• You’re hardly annoying – This means you are not as annoying as you think

9. Symbolism

In symbolism, a thing or a word is used to represent a concept, feeling, or belief. A physical object, color, word, location, event, or person can all serve as symbols. People frequently use symbolism to connect tangible objects with intangible emotions, ideas, or relationships.

  • White stands for purity – The color is given a symbol to represent something
  • Red stands for passion – Again a color is a symbol of an emotion
  • My love is like a song – The beauty of a song is used to describe feelings of love

10. Allusion

A reference to a well-known person, place, event, or thing is an allusion. Allusions make references to well-known individuals, locations, objects, or events. Also, lots of writers make allusions to other books, plays, poems, or works of literature. Readers or audience members often need to be familiar with the context or culture of the particular reference to understand an allusion.

  • It feels like David vs. Goliath – Comparing a mismatch with a religious reference
  • You can search for that holy grail all you want – Comparing something to an unfindable object
  • I am a fan of the King – The king is Elvis Presley, and the person is his fan

11. Pun

Also known as wordplay, a pun is when someone uses similar-sounding words to make a joke or be sarcastic. These words usually have different meanings and this is often the gist of the joke. This involves being able to differentiate between both words meanings.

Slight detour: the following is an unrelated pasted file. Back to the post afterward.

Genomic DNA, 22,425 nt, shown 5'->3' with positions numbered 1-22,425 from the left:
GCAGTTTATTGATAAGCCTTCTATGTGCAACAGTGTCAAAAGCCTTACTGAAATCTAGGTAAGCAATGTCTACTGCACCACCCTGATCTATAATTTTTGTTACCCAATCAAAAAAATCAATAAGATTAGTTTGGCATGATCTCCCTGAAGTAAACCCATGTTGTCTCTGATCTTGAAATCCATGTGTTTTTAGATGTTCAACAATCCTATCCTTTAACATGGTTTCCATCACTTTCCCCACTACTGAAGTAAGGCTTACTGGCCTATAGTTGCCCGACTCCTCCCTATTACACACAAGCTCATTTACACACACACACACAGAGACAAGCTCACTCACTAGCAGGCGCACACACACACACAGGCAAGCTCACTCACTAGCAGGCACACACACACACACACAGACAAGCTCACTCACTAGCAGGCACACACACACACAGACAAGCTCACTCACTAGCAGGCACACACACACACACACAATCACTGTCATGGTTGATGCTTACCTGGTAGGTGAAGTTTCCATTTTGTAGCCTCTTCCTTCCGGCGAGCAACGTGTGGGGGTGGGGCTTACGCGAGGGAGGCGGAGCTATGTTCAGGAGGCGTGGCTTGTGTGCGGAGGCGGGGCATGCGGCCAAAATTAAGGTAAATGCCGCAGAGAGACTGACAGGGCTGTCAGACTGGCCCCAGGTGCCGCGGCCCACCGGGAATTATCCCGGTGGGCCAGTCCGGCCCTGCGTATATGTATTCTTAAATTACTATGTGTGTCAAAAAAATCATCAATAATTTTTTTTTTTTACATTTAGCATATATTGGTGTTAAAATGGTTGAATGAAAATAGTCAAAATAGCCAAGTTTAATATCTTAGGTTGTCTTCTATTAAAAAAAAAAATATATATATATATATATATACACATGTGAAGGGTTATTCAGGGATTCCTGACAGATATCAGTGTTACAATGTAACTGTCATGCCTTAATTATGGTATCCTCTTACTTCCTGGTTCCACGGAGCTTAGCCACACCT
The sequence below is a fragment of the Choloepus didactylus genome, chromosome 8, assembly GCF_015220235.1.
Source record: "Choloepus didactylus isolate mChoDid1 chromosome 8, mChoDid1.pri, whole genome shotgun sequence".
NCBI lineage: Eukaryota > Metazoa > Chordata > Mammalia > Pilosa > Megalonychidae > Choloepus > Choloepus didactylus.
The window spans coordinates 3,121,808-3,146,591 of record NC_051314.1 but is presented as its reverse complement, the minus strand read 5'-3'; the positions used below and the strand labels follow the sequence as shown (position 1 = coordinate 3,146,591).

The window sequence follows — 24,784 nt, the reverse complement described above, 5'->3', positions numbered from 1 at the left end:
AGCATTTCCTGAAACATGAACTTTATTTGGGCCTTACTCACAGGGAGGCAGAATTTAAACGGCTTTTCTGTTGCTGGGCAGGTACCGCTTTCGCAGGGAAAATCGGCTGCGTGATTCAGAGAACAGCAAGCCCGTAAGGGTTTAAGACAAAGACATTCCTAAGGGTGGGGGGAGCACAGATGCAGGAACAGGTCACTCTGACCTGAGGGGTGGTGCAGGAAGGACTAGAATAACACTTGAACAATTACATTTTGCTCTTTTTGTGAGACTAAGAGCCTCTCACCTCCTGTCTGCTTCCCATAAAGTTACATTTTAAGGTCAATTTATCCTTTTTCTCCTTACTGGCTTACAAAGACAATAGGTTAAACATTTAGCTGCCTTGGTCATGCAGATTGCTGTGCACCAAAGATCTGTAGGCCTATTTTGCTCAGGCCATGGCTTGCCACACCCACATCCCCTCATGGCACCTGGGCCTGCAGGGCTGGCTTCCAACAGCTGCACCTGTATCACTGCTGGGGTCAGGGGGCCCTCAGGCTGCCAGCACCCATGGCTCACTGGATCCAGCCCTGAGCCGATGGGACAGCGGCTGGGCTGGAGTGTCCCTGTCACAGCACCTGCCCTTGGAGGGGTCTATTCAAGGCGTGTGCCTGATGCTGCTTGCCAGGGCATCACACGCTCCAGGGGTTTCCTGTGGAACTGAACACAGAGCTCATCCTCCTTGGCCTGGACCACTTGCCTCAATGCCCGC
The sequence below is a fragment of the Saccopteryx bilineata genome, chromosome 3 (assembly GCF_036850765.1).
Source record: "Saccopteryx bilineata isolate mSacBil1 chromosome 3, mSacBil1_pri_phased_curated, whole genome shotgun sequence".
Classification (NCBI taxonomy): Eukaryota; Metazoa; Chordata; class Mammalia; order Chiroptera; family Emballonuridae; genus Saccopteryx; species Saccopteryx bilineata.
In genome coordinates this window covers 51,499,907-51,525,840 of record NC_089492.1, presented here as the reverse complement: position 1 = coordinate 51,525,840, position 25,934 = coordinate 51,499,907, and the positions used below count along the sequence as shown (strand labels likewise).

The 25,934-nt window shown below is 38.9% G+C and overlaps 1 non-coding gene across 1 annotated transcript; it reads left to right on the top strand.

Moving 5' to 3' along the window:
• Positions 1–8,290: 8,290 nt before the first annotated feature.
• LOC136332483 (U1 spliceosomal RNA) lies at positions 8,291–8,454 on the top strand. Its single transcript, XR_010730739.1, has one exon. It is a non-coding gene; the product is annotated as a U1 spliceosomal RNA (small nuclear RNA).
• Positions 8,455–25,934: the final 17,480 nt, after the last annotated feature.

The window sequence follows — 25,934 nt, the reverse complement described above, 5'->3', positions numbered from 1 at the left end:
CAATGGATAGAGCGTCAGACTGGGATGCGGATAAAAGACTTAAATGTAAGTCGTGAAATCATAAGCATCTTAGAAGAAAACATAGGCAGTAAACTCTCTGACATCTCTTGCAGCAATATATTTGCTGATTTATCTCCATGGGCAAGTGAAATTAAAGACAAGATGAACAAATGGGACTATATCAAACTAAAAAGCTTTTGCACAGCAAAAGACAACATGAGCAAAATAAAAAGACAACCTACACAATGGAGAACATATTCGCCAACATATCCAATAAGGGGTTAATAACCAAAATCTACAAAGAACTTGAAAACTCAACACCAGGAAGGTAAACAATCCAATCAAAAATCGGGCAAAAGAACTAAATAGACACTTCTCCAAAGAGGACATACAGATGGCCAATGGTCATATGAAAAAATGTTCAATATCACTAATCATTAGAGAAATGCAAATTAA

• She had a photographic memory but never developed it – A joke about how a camera works.
  • I am a baker because I knead the dough – Dough sounds similar to doh a slang for money
  • It’s pointless to write with a broken pencil – Because sharpened pencils have a needle-like point

12. Assonance

This is when a writer uses repetition of vowels, for example, E, I, O, A, and U. Assonance relies on repetition of similar words.

  • Try to fly like a bird
  • Fall from so high that you die
  • She feels stressed about her dress

13. Anaphora

The recurrence of a word or phrase in several clauses or phrases is known as anaphora. Writers can emphasize a literal or emotional meaning by using anaphora.

  • Go big or go home – Means to risk it all or nothing
  • Get busy living or get busy dying – This means there are two ways to life
  • Give me liberty or give me death – Means give me freedom or kill me

14. Implied Metaphor

An implicit or implied metaphor is one of the different kinds of metaphors. In an implied metaphor, a writer explains similarities between two things without directly comparing them.

  • The woman barked at her son – Without any direct link, the comparison of woman with a dog is an example.
  • He is as strong as an Ox – Comparison of a man’s strength with an Ox
  • She has an eagle eye – Eyesight compared to an eagle

15. Oxymoron

Oxymoron is the description of two different ideas to create a vivid description.

  • The deafening silence in the mountains – Silence and deafening are examples of Oxymorons
  • The new icy hot beverage – the beverage can’t be icy and hot but steam and fog do look similar
  • Alice is a wise fool – When someone is smart but does foolish things


When you start looking for figurative language you will begin to see it all around you. Figurative language accounts for a major portion of our personalities. You might know a friend who is a great writer or a great storyteller. Next time notice how figurative language helps them do what they do so well. The key to understanding the use of figurative language and using it efficiently is being observant.